One of the best things that came out of this pandemic was Jasmine Sullivan’s Heaux Tales. The songs are interlaced with interludes of women telling stories of their romantic escapades.
I have a confession to make. I can’t personally identify with a single song on the album. That doesn’t stop me from blasting the music while I clean up on Saturday mornings. It doesn’t stop me from singing along when the lyrics get good to me, and it doesn’t stop me from pointing other people to the genius that is Ms. Sullivan.
There’s been a lot of talk about lived experiences in my time-line of late. It all started with Jennifer Buck’s book: Bad and Boujee: Towards a Trap Feminist Theology. Now, several things caught my attention here. First, I don’t trust anybody who spells bourgie that way. Anybody with serious middle class pedigree knows better. (I, personally have not yet reached that level yet, but I do have bourgie aspirations.) Second, I have no idea what Trap Feminism is. I know a little bit about trap music, and I know a little bit about feminism, but I’ve never put the two together. Third, was the girl on the cover with an afro bigger than mine. I am always jealous of anybody with a bigger afro. And then there’s theology, and you cannot have spent any time around me in the last 10-15 years, and not know that I have a serious interest in all things theological. If I could get a sponsor, I would absolutely enroll in somebody’s seminary as soon as possible.
The book definitely had my attention at this point. So I googled the author. She’s got all the right degrees: BA, M.Div, and Ph.D. This isn’t even her first book. And then I saw her picture.
Deep sigh: Now listen, I believe that Dr. Buck is fully capable of writing a scholarly work about the intersections of hip-hop, female empowerment, and theology. I think her title was tragic. I feel like her cover art was a tad misleading, and I think maybe, just maybe, Dr. Buck, missed an opportunity to lift up the voices of black women theologians, who are underrepresented in seminaries across the country, as both students and faculty.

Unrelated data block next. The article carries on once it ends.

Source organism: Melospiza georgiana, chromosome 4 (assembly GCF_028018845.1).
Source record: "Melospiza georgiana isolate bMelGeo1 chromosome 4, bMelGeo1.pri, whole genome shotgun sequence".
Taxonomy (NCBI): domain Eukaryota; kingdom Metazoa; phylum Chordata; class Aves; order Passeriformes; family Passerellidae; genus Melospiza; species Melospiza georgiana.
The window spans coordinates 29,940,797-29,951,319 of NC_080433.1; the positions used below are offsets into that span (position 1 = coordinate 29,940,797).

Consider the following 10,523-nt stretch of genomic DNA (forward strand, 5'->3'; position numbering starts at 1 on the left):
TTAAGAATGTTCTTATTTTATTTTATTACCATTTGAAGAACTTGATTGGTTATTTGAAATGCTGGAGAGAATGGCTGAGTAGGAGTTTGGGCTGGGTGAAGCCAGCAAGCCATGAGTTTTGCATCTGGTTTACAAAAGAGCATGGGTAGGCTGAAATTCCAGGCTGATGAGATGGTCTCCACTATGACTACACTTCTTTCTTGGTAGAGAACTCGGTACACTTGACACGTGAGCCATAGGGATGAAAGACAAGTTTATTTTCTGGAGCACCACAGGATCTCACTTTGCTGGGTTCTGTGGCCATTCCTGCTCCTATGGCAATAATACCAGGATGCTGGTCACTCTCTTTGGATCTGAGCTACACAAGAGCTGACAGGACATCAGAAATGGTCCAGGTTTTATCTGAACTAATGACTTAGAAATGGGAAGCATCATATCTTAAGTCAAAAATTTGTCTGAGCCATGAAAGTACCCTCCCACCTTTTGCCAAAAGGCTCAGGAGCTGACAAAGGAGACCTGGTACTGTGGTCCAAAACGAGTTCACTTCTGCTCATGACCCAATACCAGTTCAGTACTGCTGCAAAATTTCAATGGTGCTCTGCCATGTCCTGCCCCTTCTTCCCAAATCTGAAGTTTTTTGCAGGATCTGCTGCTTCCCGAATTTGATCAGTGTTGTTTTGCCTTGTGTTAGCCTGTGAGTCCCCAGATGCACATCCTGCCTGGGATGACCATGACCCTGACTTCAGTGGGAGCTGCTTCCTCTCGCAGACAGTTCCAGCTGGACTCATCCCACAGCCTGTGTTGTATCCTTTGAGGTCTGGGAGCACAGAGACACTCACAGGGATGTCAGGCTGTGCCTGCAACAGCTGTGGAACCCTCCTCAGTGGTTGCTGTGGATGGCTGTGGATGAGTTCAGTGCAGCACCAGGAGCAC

Let me go back to Heaux Tales for a minute. Sometimes, I find myself singing the opening interlude. (Google the whole album if you haven’t heard it. Be warned, it is definitely R rated. If you have heard it, then you already know the first few lyrics.) Nothing on the album even remotely mirrors my own testimony. I know nothing about that life, but if you think I don’t blast that album when I’m cleaning my house you would be very wrong. I can recognize the beauty in the art. I can buy the album and look forward to the upcoming tour. I could even try to write fan fiction based on the album’s interludes. I could even attempt to fool people into thinking I identify with the narratives. But anybody with a discerning ear could tell I wasn’t speaking from personal experience.
I haven’t read it, but I imagine that’s the problem with Dr. Buck’s book. It doesn’t quite ring true, not because her information isn’t accurate, but because it is lacking an air of authenticity. It’s because her target audience knows something in their bones that the writer can only study from the outside looking in. I do not believe that lived experience is a prerequisite for scholarly work, or for ministry for that matter. IF that was the case, I would never be able to sit through the sermon of another male preacher, or listen to the wisdom from an unmarried friend.
I believe that Dr. Buck appreciates hip-hop music, feminism and the work of black women theologians. I think there was a better way to show that appreciation. I think she had an opportunity to listen to and amplify their voices, to sing along, and to tell other people to listen to them. I hope she does that next time.
In the meantime, she should check out Jazmine’s Sullivan’s Heaux Tales, Mo Tales, and look for concert tickets.